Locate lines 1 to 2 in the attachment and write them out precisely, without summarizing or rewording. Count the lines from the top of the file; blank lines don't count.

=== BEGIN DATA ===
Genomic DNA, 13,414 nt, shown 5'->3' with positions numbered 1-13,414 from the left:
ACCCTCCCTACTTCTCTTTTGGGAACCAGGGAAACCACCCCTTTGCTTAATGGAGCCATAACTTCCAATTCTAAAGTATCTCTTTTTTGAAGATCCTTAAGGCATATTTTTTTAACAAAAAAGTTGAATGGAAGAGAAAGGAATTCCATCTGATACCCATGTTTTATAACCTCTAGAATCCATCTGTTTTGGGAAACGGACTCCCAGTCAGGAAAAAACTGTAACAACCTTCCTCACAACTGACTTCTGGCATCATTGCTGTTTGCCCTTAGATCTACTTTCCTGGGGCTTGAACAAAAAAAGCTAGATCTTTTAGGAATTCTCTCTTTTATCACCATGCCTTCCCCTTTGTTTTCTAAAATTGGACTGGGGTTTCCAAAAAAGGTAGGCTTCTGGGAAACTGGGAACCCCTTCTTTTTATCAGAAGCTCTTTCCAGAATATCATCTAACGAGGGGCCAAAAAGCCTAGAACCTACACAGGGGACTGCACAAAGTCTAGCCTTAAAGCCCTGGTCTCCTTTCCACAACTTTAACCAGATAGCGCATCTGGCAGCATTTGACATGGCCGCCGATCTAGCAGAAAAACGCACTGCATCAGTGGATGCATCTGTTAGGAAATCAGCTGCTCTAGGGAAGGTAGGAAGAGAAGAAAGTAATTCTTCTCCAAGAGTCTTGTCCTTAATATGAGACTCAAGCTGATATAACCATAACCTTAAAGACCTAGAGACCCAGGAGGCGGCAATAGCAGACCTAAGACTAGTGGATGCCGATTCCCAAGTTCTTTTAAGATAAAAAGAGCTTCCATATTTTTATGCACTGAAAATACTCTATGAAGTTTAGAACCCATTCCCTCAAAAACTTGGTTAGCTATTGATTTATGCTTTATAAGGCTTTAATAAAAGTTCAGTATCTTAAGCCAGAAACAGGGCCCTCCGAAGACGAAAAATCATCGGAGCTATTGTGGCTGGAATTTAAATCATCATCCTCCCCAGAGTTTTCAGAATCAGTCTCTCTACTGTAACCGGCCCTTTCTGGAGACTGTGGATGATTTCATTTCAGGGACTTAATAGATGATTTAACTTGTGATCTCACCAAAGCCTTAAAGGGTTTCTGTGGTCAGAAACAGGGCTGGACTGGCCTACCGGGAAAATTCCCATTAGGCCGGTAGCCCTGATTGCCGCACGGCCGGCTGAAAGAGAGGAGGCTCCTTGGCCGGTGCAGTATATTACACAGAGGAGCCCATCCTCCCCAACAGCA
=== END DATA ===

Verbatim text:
Genomic DNA, 13,414 nt, shown 5'->3' with positions numbered 1-13,414 from the left:
ACCCTCCCTACTTCTCTTTTGGGAACCAGGGAAACCACCCCTTTGCTTAATGGAGCCATAACTTCCAATTCTAAAGTATCTCTTTTTTGAAGATCCTTAAGGCATATTTTTTTAACAAAAAAGTTGAATGGAAGAGAAAGGAATTCCATCTGATACCCATGTTTTATAACCTCTAGAATCCATCTGTTTTGGGAAACGGACTCCCAGTCAGGAAAAAACTGTAACAACCTTCCTCACAACTGACTTCTGGCATCATTGCTGTTTGCCCTTAGATCTACTTTCCTGGGGCTTGAACAAAAAAAGCTAGATCTTTTAGGAATTCTCTCTTTTATCACCATGCCTTCCCCTTTGTTTTCTAAAATTGGACTGGGGTTTCCAAAAAAGGTAGGCTTCTGGGAAACTGGGAACCCCTTCTTTTTATCAGAAGCTCTTTCCAGAATATCATCTAACGAGGGGCCAAAAAGCCTAGAACCTACACAGGGGACTGCACAAAGTCTAGCCTTAAAGCCCTGGTCTCCTTTCCACAACTTTAACCAGATAGCGCATCTGGCAGCATTTGACATGGCCGCCGATCTAGCAGAAAAACGCACTGCATCAGTGGATGCATCTGTTAGGAAATCAGCTGCTCTAGGGAAGGTAGGAAGAGAAGAAAGTAATTCTTCTCCAAGAGTCTTGTCCTTAATATGAGACTCAAGCTGATATAACCATAACCTTAAAGACCTAGAGACCCAGGAGGCGGCAATAGCAGACCTAAGACTAGTGGATGCCGATTCCCAAGTTCTTTTAAGATAAAAAGAGCTTCCATATTTTTATGCACTGAAAATACTCTATGAAGTTTAGAACCCATTCCCTCAAAAACTTGGTTAGCTATTGATTTATGCTTTATAAGGCTTTAATAAAAGTTCAGTATCTTAAGCCAGAAACAGGGCCCTCCGAAGACGAAAAATCATCGGAGCTATTGTGGCTGGAATTTAAATCATCATCCTCCCCAGAGTTTTCAGAATCAGTCTCTCTACTGTAACCGGCCCTTTCTGGAGACTGTGGATGATTTCATTTCAGGGACTTAATAGATGATTTAACTTGTGATCTCACCAAAGCCTTAAAGGGTTTCTGTGGTCAGAAACAGGGCTGGACTGGCCTACCGGGAAAATTCCCATTAGGCCGGTAGCCCTGATTGCCGCACGGCCGGCTGAAAGAGAGGAGGCTCCTTGGCCGGTGCAGTATATTACACAGAGGAGCCCATCCTCCCCAACAGCA